I DROVE BY the condominium I sold last year. It was bought by a young lady in her early 20s. I noticed a for-sale sign hanging near the front entrance of the building.
Out of curiosity, I looked up the unit for sale online. It had the same floor plan as the condo I’d sold, but was located on the first floor in the back of the building. The condo I owned was located on the top floor facing the street—a much better location.
The asking price for this condo was $466,000. I sold my unit in June 2020 for $380,000. At the time, COVID-19 was wreaking havoc with our lives. I received two offers, both below my asking price. I made the same counteroffer to both parties. But only the young lady responded to my offer. The other party told my agent they were no longer interested, because they thought real estate prices were going to drop.
We all know real estate prices didn’t go down. On the contrary, they went through the roof. It’s yet another example of how difficult it is to predict what real estate—as well stocks and interest rates—will do in the short term.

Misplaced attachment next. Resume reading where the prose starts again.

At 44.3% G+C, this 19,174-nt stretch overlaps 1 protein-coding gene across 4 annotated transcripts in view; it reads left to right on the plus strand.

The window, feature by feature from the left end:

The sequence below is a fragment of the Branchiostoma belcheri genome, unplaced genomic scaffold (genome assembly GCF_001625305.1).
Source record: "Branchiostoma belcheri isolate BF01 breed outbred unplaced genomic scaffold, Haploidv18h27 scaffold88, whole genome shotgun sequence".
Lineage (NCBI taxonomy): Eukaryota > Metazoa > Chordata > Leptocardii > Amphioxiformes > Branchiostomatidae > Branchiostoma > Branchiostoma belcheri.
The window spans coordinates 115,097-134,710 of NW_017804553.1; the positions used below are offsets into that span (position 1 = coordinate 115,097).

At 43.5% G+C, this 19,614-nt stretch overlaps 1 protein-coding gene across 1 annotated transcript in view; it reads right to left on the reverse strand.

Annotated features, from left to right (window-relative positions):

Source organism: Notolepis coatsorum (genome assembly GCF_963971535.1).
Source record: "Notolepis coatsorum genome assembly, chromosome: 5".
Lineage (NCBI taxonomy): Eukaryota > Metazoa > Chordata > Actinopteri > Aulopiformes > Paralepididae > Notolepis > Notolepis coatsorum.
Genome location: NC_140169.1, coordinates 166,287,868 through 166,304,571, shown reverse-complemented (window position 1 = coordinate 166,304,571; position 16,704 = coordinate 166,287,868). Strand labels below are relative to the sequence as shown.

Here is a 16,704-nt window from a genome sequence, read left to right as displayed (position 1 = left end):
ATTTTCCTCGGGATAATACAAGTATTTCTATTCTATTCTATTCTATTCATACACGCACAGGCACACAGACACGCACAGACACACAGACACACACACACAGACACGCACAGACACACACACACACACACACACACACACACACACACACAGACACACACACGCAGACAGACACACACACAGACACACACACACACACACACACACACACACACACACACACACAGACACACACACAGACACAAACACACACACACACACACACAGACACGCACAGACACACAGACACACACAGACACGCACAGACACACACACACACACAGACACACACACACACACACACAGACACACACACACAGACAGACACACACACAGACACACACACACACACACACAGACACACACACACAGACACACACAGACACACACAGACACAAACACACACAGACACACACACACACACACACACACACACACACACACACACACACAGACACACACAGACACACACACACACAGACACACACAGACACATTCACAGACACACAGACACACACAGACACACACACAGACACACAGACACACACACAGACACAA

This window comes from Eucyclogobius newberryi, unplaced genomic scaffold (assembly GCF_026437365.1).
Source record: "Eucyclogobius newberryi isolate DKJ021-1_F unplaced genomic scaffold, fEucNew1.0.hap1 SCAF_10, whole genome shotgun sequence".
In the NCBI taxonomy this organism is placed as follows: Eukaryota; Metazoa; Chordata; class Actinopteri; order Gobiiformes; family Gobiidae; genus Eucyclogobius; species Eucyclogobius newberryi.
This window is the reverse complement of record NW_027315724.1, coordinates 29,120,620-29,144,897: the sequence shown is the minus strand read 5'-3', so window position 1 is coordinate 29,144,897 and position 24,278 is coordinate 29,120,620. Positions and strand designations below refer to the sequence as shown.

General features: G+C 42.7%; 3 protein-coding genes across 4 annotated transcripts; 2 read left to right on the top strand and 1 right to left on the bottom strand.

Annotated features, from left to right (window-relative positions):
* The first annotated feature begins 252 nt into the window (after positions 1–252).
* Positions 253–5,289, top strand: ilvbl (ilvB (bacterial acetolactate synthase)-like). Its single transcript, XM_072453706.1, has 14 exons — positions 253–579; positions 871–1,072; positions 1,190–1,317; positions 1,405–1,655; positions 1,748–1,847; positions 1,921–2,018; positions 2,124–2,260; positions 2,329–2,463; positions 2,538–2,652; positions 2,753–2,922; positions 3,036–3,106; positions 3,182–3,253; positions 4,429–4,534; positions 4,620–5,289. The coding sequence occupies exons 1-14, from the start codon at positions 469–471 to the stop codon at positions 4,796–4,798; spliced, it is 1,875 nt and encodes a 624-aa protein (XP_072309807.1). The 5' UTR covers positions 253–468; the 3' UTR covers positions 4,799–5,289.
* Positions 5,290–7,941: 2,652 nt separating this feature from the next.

Back then, even CEOs of major companies didn’t get it right about the economy. Automakers in 2020 thought there’d be a deep recession, so they cut back production and cancelled orders for supplies, such as semiconductors. Meanwhile, car rental companies sold off their inventory.
What seemed like a reasonable decision at the time proved to be a huge mistake. The economy turned out to be entirely different from the one they planned for. Demand for automobiles is actually higher today than before the pandemic.
I told my wife about the asking price for the condo. She said, “The young lady bought before real estate prices took off. It took courage when the market was rattled. Good for her.” Indeed, it sometimes takes courage to invest our money—and the more courage that’s required, often the better the opportunity.